Thus, to counter this (hypothetical) threat of a population explosion, the king, typically, takes a number of measures, all of which are expressed in verbs denoting suffering, suppression and servitude, found in chapter 1:11-14. First they "set over them" - “sa'rey measeem” - tax collecting princes, to (literally) "afflict them with suffering." However, "the more they afflicted them, the more they multiplied and grew” (v. 12). The verb "grew" is "yifrotz," of the root p.r.tz. which we examined in Parashat Va’yeshev (Gen. 38:29), where we noted that it meant "to break forth."  This caused the Egyptians "to loath" or "abhore" (“va’yakutzu”) them, and in turn they made them do rigorous labor (“va'ya'vidu” - a.v.d. - labor, work; while “eh’ved” is “slave”). "And they made their lives bitter with hard labor in mortar, in brick, and in all manner of work in the field. All their work in which they made them work with rigor" (v. 14 italics added). In verses 13-14 the root a.v.d (ayin, vet, dalet) - work, labor, slave - occurs five times, impressing upon the reader the sense of perpetual toil.

The commentator Benno Jacob [2] observes that the initiators of the acts of ritual enslavement are always mentioned (in their acts of harassment) in the plural, whereas the Israelites are referred to in the singular (in verses 10-12 each reference to the Israelites reads "he," although not translated that way in English). The commentator goes on to say, "Israel is pictured here as characterless, faceless, bereft of leadership." Interestingly, the Parasha opens with the names of the individuals whose descendants, in just a matter of a few verses, are described as being submerged in a sea of suffering and oblivion (although, as we have said above, the singular person could have also been used because the Israelites were viewed as an “am” – a nation, a people).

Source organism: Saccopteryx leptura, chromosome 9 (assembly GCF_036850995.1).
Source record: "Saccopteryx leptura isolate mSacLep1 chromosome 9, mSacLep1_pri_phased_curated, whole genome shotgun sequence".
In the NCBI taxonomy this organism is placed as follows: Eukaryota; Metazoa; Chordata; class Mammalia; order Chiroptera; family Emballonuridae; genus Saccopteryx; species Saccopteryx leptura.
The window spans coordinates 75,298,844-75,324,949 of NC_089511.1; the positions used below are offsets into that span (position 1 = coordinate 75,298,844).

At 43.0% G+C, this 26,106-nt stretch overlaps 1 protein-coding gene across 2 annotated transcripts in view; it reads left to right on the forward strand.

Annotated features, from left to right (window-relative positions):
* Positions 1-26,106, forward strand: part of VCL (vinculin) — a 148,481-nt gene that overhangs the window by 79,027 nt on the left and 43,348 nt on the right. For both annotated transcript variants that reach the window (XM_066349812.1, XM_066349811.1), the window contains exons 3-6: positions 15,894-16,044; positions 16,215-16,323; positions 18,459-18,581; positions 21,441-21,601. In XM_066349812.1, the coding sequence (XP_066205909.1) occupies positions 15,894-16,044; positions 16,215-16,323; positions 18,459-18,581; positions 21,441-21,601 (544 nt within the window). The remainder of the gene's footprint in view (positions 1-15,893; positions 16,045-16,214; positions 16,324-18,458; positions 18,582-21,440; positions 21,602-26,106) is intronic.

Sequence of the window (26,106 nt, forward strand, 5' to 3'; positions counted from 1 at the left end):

The only two characters singled out here are the midwives (who are mentioned by name). They were assigned the heinous task of doing away with every Hebrew male newborn. Their defiance of the king's edict (v 17) results in Yisrael becoming even more numerous and mighyrav and atzum (the same term we looked at above, stemming from the root a.tz.m, v. 20b). These two Elohim-fearing women are a testimony to the full involvement of Yisrael's Elohim with His People, even at a time when the Nation was being forced into conditions of bondage and forgetfulness. However, whereas "am Yisrael" as a whole was occupied with endless and huge building projects for their taskmasters, the midwives had Elohim establish their "batim" – 1:21 literally “homes, houses" and also “families, dynasties” (translated “households”)!